by Holly Horning

MLB has had its share of scandals and misdeeds.  But what do they all have in common?

Trying to keep a lid on them.  Even ignoring them.  All in an attempt to keep the public and fan base from seeing anything that could tarnish MLB’s reputation.

In recent history, it started with the steroid scandal.  Many people knew what was going on by simply watching players literally grow to become unrecognizable.  But Commissioner Bud Selig did nothing about it.  In fact, he ignored it because the increase in home runs and offense were bringing more fans into the parks.

In 2005, Selig did his best impersonation of Sergeant Schultz in front of Congress by stating he knew nothing about steroids until 1999.  However, the inquiry was spurred, in part, by the revelations in Jose Canseco’s book Juiced

One year later, Bud testified that he was one of the first people to recognize what was going on in the game.  It’s called covering your you-know-what.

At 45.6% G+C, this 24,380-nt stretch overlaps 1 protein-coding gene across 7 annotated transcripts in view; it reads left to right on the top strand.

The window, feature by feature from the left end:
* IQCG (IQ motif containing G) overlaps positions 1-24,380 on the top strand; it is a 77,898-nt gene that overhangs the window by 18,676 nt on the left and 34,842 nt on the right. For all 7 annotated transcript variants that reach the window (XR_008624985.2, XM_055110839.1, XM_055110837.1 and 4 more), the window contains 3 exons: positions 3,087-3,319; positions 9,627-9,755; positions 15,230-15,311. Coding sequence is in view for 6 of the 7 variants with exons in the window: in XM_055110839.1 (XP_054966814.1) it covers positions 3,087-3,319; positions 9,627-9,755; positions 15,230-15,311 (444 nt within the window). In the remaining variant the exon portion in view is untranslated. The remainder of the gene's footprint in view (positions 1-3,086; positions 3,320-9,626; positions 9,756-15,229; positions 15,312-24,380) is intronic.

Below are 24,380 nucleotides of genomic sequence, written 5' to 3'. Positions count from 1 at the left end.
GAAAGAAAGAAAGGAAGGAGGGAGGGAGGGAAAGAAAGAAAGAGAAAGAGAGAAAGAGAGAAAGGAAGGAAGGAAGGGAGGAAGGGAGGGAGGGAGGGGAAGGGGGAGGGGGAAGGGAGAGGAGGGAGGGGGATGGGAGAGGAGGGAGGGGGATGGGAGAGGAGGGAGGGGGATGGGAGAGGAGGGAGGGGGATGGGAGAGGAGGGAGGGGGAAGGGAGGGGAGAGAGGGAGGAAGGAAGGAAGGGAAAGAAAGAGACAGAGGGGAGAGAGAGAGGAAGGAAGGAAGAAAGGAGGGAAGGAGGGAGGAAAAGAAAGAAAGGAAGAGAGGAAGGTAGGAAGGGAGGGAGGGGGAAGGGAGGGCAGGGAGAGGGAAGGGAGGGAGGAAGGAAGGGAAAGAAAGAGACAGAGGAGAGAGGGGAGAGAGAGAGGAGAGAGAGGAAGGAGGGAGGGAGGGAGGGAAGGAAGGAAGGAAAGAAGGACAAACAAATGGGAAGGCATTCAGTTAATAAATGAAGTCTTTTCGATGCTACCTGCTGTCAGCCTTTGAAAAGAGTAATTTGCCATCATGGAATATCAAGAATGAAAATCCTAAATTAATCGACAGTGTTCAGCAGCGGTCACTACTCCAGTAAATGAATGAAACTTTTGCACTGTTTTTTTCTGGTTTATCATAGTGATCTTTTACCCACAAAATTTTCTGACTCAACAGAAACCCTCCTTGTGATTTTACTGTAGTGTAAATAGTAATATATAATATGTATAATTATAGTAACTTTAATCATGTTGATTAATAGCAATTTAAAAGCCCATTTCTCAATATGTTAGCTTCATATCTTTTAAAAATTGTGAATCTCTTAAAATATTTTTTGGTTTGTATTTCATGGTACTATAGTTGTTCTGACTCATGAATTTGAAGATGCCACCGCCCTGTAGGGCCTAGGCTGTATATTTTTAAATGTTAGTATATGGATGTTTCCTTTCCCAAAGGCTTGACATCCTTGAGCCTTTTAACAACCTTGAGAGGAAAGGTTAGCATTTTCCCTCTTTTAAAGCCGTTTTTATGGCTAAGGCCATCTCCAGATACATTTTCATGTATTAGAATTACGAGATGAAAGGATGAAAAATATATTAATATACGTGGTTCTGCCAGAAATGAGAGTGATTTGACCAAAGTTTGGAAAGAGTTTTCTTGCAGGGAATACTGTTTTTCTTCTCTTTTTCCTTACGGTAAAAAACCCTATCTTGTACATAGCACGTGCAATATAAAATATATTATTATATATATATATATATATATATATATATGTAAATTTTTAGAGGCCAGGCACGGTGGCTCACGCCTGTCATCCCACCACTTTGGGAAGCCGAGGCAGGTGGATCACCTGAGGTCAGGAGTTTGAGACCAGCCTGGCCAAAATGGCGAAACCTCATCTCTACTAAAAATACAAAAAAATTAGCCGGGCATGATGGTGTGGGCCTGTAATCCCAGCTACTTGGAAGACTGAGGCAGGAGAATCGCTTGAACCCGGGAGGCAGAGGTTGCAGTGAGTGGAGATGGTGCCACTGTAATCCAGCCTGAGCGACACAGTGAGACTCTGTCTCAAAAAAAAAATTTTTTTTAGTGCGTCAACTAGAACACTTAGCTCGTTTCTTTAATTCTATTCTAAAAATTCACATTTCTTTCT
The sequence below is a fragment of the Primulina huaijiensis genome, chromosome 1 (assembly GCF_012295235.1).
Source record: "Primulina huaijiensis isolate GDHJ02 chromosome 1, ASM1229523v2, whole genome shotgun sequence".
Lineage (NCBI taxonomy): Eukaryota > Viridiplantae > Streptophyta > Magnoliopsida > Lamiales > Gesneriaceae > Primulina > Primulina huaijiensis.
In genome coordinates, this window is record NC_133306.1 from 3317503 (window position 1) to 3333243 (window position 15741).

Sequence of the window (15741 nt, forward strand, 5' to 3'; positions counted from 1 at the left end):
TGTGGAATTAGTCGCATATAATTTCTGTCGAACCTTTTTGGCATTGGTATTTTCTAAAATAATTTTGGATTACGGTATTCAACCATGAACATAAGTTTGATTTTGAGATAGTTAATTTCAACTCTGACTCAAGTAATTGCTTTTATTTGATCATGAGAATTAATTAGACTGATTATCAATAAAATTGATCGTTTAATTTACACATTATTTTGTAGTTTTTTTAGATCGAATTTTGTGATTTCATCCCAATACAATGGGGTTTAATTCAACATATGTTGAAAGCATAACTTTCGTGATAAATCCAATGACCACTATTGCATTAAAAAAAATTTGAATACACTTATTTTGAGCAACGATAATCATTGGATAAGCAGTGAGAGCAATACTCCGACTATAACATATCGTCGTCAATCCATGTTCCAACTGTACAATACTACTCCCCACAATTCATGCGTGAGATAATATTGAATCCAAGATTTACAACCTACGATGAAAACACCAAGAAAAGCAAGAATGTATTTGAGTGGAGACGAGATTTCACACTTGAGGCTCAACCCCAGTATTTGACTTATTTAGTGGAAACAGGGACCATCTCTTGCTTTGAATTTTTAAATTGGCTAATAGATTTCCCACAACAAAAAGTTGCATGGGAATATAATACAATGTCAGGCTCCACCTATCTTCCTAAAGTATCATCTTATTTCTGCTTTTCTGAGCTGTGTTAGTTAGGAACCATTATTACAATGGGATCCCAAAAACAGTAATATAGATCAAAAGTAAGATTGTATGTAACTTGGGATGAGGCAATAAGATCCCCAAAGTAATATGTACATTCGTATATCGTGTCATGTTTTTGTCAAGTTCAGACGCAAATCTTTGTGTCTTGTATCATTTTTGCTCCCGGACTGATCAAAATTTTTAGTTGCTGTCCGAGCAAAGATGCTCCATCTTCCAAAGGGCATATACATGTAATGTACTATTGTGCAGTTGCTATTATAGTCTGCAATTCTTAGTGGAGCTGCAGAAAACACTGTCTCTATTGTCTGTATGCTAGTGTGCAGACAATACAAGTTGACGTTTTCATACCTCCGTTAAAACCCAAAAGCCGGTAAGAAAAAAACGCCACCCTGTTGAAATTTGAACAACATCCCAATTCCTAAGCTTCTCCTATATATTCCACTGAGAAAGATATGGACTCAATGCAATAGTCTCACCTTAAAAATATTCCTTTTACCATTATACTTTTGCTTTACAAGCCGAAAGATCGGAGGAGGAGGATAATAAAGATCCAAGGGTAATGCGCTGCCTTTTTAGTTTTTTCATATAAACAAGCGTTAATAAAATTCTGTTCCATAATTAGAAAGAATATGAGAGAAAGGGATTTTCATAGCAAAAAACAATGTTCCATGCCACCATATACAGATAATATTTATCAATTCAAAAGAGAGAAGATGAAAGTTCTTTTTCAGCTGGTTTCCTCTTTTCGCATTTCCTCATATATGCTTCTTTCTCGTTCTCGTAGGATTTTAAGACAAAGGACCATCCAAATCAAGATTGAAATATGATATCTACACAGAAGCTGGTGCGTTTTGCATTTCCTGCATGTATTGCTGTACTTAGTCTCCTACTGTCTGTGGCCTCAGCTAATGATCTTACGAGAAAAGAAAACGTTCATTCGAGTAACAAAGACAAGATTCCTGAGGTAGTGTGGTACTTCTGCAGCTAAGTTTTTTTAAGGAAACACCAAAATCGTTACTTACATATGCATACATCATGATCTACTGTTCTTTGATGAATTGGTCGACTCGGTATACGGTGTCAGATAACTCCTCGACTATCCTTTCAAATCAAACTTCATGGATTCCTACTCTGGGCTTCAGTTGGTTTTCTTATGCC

However, Canseco’s book and extensive coverage of the BALCO scandal finally forced Selig into taking action.

Fast forward to 2019 when the Astros cheating scandal finally came to light.

Before Houston won the World Series in 2017, many teams believed that the Astros were cheating in ways that weren’t approved by MLB.  These teams all complained to the Commissioner’s Office but to no avail.  Not even a single inquiry was made by the powers that be.

Even individual players filed complaints which were never addressed.  One of them was Mike Fiers who had filed 2 reports with Rob Manfred about his time with the Astros and what they were doing.  He even offered to give back his WS winnings and ring.

Crickets.  And, of course, nothing was done.

That is, until Fiers did an interview with Ken Rosenthal and Evan Drellich in The Athletic that outlined what the Astros were doing.  It was that interview that finally got Rob’s attention because the media made it a huge story.

MLB would have preferred to have kept it quiet.  But now they were forced to address it.  And they took as few prisoners as possible.  And on purpose.

They certainly weren’t going to reveal the most damning information and take away any championships.  That would be messy.

Next up?  The parade of serial misogynists, sexual harassers and pushers of drugs and equipment doctoring.  Some organizations rife with multiple offenders.